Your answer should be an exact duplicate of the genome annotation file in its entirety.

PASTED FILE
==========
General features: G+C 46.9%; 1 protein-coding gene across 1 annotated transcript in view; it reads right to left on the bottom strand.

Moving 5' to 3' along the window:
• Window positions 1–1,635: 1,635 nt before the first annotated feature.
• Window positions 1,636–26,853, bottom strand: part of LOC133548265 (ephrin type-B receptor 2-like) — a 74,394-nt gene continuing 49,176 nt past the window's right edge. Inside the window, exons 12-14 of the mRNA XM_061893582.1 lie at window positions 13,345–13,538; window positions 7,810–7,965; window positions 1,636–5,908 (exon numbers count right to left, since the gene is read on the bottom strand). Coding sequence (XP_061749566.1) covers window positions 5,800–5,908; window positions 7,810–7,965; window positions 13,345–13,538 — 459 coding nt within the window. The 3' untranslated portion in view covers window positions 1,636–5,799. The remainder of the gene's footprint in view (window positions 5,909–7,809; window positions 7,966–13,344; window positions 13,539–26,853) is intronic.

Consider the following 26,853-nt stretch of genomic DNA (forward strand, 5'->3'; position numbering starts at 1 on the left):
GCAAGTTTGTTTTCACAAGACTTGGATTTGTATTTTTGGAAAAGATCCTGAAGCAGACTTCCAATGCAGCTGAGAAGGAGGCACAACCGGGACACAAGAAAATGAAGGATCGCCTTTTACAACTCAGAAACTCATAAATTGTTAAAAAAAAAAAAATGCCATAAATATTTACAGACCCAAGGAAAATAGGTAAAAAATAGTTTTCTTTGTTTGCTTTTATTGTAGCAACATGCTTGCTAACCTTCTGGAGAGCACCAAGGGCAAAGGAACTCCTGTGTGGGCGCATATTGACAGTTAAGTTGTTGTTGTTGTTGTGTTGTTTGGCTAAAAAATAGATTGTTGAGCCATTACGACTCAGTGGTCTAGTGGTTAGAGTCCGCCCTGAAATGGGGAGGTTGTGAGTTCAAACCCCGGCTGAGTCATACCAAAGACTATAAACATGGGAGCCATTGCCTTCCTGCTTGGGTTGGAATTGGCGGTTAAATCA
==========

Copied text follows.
General features: G+C 46.9%; 1 protein-coding gene across 1 annotated transcript in view; it reads right to left on the bottom strand.

Moving 5' to 3' along the window:
• Window positions 1–1,635: 1,635 nt before the first annotated feature.
• Window positions 1,636–26,853, bottom strand: part of LOC133548265 (ephrin type-B receptor 2-like) — a 74,394-nt gene continuing 49,176 nt past the window's right edge. Inside the window, exons 12-14 of the mRNA XM_061893582.1 lie at window positions 13,345–13,538; window positions 7,810–7,965; window positions 1,636–5,908 (exon numbers count right to left, since the gene is read on the bottom strand). Coding sequence (XP_061749566.1) covers window positions 5,800–5,908; window positions 7,810–7,965; window positions 13,345–13,538 — 459 coding nt within the window. The 3' untranslated portion in view covers window positions 1,636–5,799. The remainder of the gene's footprint in view (window positions 5,909–7,809; window positions 7,966–13,344; window positions 13,539–26,853) is intronic.

Consider the following 26,853-nt stretch of genomic DNA (forward strand, 5'->3'; position numbering starts at 1 on the left):
GCAAGTTTGTTTTCACAAGACTTGGATTTGTATTTTTGGAAAAGATCCTGAAGCAGACTTCCAATGCAGCTGAGAAGGAGGCACAACCGGGACACAAGAAAATGAAGGATCGCCTTTTACAACTCAGAAACTCATAAATTGTTAAAAAAAAAAAAATGCCATAAATATTTACAGACCCAAGGAAAATAGGTAAAAAATAGTTTTCTTTGTTTGCTTTTATTGTAGCAACATGCTTGCTAACCTTCTGGAGAGCACCAAGGGCAAAGGAACTCCTGTGTGGGCGCATATTGACAGTTAAGTTGTTGTTGTTGTTGTGTTGTTTGGCTAAAAAATAGATTGTTGAGCCATTACGACTCAGTGGTCTAGTGGTTAGAGTCCGCCCTGAAATGGGGAGGTTGTGAGTTCAAACCCCGGCTGAGTCATACCAAAGACTATAAACATGGGAGCCATTGCCTTCCTGCTTGGGTTGGAATTGGCGGTTAAATCA